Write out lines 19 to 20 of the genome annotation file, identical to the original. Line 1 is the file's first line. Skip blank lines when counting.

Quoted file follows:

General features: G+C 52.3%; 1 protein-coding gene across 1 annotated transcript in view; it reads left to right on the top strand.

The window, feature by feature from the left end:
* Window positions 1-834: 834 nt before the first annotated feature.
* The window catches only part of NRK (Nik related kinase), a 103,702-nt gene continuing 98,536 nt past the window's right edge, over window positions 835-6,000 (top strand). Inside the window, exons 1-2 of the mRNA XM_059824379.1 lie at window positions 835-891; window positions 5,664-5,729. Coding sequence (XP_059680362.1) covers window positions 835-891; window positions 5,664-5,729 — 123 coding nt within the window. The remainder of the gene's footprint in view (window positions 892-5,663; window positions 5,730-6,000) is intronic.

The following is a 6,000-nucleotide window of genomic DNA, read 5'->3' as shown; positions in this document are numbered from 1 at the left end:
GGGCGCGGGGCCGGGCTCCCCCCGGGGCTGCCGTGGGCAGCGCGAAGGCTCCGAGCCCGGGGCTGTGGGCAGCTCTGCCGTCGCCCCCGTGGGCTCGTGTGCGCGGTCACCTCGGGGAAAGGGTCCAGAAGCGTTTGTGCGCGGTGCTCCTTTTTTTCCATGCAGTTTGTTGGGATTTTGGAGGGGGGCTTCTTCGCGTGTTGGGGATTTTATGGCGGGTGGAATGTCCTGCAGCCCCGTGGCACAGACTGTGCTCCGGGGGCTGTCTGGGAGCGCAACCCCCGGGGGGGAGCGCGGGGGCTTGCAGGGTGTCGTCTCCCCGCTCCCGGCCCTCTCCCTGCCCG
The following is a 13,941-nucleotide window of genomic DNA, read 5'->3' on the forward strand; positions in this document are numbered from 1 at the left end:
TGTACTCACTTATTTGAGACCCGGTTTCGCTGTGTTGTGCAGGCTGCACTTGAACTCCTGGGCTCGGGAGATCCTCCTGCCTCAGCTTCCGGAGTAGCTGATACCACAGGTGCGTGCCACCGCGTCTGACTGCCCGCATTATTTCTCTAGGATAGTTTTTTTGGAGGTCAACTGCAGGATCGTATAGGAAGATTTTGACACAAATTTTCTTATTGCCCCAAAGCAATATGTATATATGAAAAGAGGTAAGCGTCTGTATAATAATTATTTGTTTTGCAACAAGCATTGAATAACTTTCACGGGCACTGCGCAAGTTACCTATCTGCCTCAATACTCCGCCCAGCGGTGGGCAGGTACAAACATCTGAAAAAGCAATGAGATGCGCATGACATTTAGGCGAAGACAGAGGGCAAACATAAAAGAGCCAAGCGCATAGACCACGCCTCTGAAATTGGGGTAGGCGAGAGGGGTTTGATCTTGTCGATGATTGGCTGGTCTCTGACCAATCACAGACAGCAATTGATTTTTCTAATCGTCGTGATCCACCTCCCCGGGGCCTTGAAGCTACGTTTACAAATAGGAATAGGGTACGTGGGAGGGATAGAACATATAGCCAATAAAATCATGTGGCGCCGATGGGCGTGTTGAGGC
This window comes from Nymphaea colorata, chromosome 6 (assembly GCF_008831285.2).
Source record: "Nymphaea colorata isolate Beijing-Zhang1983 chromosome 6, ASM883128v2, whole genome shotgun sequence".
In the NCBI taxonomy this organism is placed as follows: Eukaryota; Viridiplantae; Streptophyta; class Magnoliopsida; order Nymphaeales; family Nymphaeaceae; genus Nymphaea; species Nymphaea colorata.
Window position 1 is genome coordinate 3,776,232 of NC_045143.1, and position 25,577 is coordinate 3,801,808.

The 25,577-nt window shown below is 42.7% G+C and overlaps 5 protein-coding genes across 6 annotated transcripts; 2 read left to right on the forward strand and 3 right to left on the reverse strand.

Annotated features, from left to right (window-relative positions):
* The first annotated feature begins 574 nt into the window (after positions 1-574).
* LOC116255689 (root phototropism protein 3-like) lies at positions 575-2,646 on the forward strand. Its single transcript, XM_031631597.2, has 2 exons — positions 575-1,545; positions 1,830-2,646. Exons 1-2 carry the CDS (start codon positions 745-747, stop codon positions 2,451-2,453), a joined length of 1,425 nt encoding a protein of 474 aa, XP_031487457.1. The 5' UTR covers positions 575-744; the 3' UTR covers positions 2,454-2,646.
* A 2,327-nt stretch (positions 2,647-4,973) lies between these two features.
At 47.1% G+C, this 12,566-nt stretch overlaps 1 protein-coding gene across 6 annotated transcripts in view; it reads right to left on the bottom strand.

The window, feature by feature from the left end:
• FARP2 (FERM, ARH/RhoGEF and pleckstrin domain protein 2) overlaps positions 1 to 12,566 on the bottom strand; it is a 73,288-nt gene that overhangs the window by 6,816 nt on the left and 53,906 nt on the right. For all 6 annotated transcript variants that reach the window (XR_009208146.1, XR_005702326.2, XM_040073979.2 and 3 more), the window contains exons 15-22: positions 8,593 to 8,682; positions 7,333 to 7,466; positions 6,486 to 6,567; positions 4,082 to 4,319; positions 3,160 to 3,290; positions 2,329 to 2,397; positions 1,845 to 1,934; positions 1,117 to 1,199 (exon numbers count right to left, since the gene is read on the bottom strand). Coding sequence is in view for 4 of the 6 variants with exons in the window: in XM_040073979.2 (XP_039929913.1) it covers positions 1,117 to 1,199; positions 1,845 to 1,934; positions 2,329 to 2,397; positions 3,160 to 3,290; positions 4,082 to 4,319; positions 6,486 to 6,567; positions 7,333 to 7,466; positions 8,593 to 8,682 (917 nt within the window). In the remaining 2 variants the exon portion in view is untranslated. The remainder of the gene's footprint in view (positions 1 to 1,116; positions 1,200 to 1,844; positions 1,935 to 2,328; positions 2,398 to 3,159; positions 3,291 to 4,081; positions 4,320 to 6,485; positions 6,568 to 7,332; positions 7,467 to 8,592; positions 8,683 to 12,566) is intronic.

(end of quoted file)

The window, feature by feature from the left end:
• FARP2 (FERM, ARH/RhoGEF and pleckstrin domain protein 2) overlaps positions 1 to 12,566 on the bottom strand; it is a 73,288-nt gene that overhangs the window by 6,816 nt on the left and 53,906 nt on the right. For all 6 annotated transcript variants that reach the window (XR_009208146.1, XR_005702326.2, XM_040073979.2 and 3 more), the window contains exons 15-22: positions 8,593 to 8,682; positions 7,333 to 7,466; positions 6,486 to 6,567; positions 4,082 to 4,319; positions 3,160 to 3,290; positions 2,329 to 2,397; positions 1,845 to 1,934; positions 1,117 to 1,199 (exon numbers count right to left, since the gene is read on the bottom strand). Coding sequence is in view for 4 of the 6 variants with exons in the window: in XM_040073979.2 (XP_039929913.1) it covers positions 1,117 to 1,199; positions 1,845 to 1,934; positions 2,329 to 2,397; positions 3,160 to 3,290; positions 4,082 to 4,319; positions 6,486 to 6,567; positions 7,333 to 7,466; positions 8,593 to 8,682 (917 nt within the window). In the remaining 2 variants the exon portion in view is untranslated. The remainder of the gene's footprint in view (positions 1 to 1,116; positions 1,200 to 1,844; positions 1,935 to 2,328; positions 2,398 to 3,159; positions 3,291 to 4,081; positions 4,320 to 6,485; positions 6,568 to 7,332; positions 7,467 to 8,592; positions 8,683 to 12,566) is intronic.